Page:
This is just a way of moving in the mathematical universe and adds a layer of abstraction.

It’s obvious that algebra is done using locations and location spaces but what it means to have a negative number? Is orientation included? What about a complex function f(x) = sqrt(x) + g(x^2) as a series of other functions? Is it a sequence of displacement cells or something a lot more complicated?

If we have lived our childhood in 5000 A.D. we wouldn’t be able to get past associated counting mechanisms like what animals probably do. All later math are displacements and movements discovered by neocortexes that left their findings behind before they died. It’s not like you need to recreate all this but rather implement a very clever starting mechanism that is capable of understanding and learning **all of them** through exposure.

@rhyolight I’d like to know exactly how math is executed in neural structures and I feel like the representation of 0 or that of an “empty room” is the obstacle I have to overcome. *I’m uninterested in philosophical inquiries.*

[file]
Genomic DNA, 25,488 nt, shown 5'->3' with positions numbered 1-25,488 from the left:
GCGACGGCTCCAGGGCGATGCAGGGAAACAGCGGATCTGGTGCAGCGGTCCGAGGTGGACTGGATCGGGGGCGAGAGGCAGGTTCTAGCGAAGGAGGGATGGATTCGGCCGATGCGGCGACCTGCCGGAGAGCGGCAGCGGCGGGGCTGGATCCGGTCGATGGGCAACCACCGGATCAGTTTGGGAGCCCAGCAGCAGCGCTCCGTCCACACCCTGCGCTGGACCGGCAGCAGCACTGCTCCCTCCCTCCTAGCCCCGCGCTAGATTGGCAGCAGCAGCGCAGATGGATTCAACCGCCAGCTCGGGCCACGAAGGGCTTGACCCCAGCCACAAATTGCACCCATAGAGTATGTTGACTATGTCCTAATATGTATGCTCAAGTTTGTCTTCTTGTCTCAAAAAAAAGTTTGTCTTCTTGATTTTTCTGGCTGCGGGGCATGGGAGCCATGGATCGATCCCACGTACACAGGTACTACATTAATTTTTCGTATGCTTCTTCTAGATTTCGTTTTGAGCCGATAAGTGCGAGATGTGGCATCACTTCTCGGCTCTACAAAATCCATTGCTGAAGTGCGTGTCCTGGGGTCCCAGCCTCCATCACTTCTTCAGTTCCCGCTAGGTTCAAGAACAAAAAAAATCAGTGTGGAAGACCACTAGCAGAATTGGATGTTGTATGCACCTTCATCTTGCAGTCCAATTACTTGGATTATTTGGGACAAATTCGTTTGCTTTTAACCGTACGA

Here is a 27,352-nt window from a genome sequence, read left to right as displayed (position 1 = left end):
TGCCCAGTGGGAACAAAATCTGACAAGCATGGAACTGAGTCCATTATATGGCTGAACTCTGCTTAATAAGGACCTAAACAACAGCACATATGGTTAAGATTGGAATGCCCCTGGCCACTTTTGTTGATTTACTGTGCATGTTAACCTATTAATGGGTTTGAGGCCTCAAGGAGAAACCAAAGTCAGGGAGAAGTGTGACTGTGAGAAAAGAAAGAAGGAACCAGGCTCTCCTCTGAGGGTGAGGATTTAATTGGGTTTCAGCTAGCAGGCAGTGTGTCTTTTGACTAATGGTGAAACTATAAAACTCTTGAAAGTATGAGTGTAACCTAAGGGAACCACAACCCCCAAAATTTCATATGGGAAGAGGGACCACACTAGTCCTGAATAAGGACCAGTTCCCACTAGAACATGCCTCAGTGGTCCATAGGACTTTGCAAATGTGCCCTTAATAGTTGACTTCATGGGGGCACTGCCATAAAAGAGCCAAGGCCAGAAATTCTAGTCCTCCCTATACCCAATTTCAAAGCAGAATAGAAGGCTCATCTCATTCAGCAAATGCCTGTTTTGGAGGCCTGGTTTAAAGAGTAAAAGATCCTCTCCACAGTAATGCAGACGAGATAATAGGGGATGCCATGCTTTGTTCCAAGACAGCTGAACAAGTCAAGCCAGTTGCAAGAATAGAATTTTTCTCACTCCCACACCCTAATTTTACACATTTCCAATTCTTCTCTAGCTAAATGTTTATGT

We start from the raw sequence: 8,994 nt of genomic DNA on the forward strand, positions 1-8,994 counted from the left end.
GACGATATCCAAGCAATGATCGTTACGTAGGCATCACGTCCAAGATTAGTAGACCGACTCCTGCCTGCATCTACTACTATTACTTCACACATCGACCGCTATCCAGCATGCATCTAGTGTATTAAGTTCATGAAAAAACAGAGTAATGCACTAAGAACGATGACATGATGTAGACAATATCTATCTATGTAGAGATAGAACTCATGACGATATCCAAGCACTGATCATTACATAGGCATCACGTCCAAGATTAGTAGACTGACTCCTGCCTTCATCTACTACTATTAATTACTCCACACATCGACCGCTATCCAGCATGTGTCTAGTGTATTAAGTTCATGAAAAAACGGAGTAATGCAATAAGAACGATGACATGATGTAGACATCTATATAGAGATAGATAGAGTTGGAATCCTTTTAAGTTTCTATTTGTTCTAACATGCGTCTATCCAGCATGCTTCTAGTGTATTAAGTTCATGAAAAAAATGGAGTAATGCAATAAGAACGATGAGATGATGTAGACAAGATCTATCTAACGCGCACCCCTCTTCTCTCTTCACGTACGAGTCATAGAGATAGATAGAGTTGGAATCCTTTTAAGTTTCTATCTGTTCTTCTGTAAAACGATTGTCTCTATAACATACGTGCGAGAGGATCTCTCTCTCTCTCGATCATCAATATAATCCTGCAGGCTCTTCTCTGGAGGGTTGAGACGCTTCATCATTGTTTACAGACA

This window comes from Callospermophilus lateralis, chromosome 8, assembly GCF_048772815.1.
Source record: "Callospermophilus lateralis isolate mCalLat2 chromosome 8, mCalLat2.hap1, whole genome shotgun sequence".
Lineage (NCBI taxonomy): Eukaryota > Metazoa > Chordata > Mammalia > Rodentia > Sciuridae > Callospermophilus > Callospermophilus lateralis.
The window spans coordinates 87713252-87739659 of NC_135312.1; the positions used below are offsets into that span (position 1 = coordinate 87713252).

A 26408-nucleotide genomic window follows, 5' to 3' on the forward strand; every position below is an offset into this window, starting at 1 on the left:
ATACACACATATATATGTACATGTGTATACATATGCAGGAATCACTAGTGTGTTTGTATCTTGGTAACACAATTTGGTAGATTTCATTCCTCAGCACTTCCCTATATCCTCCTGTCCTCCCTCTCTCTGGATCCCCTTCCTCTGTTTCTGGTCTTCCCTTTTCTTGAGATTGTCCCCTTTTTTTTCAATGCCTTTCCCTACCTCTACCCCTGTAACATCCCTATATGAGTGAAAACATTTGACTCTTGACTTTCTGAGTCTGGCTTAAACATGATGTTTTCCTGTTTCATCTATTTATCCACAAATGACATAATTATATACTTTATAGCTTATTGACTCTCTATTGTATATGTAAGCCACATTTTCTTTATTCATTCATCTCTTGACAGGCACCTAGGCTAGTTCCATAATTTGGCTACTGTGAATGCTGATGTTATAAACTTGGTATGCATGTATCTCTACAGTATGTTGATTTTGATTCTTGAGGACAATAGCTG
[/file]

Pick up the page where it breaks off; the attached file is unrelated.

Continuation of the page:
Though people have always understood the concept of nothing or having nothing, the concept of zero is relatively new; it fully developed in India around the fifth century A.D., perhaps a couple of centuries earlier.

Before then, mathematicians struggled to perform the simplest arithmetic calculations.

Zero found its way to Europe through the Moorish conquest of Spain and was further developed by Italian mathematician Fibonacci, who used it to do equations

without an abacus, then the most prevalent tool for doing arithmetic.

Guys, I don’t think an abacus suits The Thousand Brains Theory of Intelligence.